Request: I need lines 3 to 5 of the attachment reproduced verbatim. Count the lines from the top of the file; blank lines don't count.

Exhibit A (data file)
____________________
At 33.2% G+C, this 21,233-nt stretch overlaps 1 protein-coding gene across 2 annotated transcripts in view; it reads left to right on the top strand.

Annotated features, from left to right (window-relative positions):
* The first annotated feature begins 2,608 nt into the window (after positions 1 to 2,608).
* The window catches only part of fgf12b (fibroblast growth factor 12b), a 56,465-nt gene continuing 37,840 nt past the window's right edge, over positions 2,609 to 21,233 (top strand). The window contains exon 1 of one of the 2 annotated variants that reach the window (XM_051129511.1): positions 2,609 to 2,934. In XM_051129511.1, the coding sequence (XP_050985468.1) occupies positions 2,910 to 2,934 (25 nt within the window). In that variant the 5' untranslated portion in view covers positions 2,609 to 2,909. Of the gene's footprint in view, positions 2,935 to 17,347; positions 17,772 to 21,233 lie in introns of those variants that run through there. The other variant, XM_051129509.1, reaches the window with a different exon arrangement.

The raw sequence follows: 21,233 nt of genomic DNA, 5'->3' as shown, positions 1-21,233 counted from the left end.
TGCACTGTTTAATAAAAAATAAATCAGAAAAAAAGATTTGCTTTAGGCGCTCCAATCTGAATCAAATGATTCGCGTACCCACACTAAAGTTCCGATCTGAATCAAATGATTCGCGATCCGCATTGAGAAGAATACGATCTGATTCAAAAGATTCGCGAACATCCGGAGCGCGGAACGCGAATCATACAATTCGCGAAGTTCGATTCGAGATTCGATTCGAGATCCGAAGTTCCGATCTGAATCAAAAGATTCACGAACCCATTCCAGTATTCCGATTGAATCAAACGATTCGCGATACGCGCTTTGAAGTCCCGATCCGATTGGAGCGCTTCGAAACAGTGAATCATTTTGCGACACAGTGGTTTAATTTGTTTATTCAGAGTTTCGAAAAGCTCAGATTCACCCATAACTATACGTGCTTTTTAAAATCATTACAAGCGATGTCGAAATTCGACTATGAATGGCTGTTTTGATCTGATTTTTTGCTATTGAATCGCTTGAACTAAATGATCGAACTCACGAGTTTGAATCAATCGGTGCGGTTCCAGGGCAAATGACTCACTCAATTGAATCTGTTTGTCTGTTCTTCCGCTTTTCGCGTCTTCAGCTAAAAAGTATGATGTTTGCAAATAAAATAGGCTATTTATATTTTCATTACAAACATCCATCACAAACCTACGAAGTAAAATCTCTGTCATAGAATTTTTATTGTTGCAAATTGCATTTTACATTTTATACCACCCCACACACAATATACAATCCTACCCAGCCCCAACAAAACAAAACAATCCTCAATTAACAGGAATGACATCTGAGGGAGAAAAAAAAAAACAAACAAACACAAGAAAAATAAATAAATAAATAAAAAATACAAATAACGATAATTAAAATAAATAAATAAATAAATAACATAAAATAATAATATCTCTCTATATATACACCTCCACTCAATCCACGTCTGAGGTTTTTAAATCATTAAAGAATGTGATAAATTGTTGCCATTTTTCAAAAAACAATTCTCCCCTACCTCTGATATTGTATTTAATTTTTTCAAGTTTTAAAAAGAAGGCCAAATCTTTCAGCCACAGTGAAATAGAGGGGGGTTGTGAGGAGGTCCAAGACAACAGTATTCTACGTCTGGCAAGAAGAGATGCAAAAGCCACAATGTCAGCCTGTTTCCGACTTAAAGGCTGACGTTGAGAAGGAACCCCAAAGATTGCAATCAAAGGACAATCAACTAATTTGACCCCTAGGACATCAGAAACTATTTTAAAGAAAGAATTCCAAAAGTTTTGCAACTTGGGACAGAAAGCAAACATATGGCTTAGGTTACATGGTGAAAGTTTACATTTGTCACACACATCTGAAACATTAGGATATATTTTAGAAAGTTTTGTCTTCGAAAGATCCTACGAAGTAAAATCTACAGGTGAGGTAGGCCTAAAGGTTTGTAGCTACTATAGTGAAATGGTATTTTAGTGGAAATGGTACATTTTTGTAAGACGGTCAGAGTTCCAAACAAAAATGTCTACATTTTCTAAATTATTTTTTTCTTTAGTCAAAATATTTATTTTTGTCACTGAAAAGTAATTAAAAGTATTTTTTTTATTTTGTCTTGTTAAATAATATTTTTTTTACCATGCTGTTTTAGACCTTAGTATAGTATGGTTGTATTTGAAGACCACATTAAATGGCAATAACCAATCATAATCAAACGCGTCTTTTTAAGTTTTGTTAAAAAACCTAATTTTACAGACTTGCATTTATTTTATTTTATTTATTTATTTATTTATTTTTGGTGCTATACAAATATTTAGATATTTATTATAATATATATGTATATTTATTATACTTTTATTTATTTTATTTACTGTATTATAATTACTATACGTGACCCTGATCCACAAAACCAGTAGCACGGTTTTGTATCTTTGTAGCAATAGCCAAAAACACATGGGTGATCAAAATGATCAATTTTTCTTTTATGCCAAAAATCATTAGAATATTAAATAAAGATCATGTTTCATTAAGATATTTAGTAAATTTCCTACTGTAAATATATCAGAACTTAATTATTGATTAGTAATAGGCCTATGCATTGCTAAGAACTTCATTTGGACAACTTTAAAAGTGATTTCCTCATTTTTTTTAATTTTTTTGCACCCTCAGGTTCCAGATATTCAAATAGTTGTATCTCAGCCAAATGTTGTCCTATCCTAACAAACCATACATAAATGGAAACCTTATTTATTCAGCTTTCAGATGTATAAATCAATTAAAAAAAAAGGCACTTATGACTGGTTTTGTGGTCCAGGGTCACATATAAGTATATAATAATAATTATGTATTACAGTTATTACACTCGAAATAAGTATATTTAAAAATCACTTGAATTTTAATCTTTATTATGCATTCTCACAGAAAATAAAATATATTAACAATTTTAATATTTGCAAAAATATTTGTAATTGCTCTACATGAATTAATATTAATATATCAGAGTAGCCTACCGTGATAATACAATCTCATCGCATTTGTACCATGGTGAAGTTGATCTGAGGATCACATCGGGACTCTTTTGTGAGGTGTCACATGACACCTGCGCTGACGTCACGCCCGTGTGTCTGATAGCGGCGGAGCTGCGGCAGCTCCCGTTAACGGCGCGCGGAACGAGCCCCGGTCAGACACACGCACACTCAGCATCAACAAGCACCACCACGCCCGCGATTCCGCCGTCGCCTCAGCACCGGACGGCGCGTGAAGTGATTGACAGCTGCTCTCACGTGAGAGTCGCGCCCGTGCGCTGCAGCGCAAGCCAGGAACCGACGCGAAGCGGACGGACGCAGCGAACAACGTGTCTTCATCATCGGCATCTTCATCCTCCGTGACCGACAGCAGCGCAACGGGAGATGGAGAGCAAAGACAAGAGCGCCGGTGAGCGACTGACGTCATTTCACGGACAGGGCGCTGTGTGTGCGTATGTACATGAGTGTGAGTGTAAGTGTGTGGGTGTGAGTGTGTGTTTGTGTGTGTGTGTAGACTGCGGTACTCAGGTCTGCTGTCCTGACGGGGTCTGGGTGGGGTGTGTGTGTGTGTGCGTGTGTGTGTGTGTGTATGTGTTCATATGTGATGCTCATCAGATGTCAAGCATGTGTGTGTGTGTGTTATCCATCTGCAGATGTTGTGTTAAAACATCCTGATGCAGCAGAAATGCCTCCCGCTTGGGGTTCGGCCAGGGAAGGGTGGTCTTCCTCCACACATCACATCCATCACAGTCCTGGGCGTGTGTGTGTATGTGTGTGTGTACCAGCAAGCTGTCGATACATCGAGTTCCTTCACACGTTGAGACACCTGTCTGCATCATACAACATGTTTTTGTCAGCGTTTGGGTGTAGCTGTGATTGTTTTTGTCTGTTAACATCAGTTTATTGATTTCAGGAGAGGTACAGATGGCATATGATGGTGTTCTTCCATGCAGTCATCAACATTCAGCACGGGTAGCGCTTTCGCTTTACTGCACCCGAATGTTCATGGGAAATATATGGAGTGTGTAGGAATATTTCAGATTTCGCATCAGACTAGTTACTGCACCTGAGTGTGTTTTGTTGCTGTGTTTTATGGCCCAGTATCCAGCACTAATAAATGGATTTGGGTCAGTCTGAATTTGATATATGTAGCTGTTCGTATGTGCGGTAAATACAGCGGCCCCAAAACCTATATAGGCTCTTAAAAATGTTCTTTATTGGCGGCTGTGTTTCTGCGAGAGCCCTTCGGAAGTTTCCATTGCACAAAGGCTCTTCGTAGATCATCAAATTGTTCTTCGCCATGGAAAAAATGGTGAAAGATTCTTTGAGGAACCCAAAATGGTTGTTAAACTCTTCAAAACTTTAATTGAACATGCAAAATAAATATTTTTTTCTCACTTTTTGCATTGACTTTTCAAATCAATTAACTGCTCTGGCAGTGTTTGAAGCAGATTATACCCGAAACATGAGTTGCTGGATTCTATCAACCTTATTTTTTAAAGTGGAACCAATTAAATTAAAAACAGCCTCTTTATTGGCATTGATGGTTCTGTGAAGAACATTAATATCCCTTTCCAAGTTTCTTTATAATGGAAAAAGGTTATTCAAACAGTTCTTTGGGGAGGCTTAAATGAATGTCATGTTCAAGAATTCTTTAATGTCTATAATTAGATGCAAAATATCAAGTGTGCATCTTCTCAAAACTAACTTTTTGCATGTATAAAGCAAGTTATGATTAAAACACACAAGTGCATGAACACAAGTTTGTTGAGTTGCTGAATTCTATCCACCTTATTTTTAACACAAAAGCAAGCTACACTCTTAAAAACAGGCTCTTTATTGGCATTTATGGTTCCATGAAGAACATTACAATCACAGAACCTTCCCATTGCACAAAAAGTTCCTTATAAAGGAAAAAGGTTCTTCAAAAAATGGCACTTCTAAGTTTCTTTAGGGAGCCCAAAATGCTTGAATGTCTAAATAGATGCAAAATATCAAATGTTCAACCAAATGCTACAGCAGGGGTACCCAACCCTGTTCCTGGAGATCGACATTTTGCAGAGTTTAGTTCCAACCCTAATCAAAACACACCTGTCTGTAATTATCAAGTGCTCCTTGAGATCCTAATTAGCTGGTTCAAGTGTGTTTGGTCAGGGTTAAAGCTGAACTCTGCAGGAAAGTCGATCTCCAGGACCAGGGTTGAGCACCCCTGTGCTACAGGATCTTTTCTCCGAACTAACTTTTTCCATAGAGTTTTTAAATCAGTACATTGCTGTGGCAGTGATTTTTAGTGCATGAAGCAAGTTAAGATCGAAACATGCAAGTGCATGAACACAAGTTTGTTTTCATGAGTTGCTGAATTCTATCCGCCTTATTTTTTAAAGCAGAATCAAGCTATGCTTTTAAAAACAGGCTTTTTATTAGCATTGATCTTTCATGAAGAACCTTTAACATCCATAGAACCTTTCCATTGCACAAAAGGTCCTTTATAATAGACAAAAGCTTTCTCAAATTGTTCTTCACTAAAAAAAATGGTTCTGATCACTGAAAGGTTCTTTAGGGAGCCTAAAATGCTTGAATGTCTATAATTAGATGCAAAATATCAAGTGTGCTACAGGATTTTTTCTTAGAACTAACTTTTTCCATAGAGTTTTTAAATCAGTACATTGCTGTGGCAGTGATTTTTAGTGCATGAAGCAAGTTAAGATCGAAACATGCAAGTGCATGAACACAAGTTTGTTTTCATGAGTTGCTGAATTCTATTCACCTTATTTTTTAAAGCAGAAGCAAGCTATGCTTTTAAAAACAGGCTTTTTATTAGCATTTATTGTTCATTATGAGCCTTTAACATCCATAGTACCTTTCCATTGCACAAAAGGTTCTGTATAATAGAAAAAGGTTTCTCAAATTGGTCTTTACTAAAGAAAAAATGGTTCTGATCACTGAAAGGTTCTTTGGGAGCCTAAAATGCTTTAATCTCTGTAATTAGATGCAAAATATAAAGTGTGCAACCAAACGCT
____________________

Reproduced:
* The first annotated feature begins 2,608 nt into the window (after positions 1 to 2,608).
* The window catches only part of fgf12b (fibroblast growth factor 12b), a 56,465-nt gene continuing 37,840 nt past the window's right edge, over positions 2,609 to 21,233 (top strand). The window contains exon 1 of one of the 2 annotated variants that reach the window (XM_051129511.1): positions 2,609 to 2,934. In XM_051129511.1, the coding sequence (XP_050985468.1) occupies positions 2,910 to 2,934 (25 nt within the window). In that variant the 5' untranslated portion in view covers positions 2,609 to 2,909. Of the gene's footprint in view, positions 2,935 to 17,347; positions 17,772 to 21,233 lie in introns of those variants that run through there. The other variant, XM_051129509.1, reaches the window with a different exon arrangement.

The raw sequence follows: 21,233 nt of genomic DNA, 5'->3' as shown, positions 1-21,233 counted from the left end.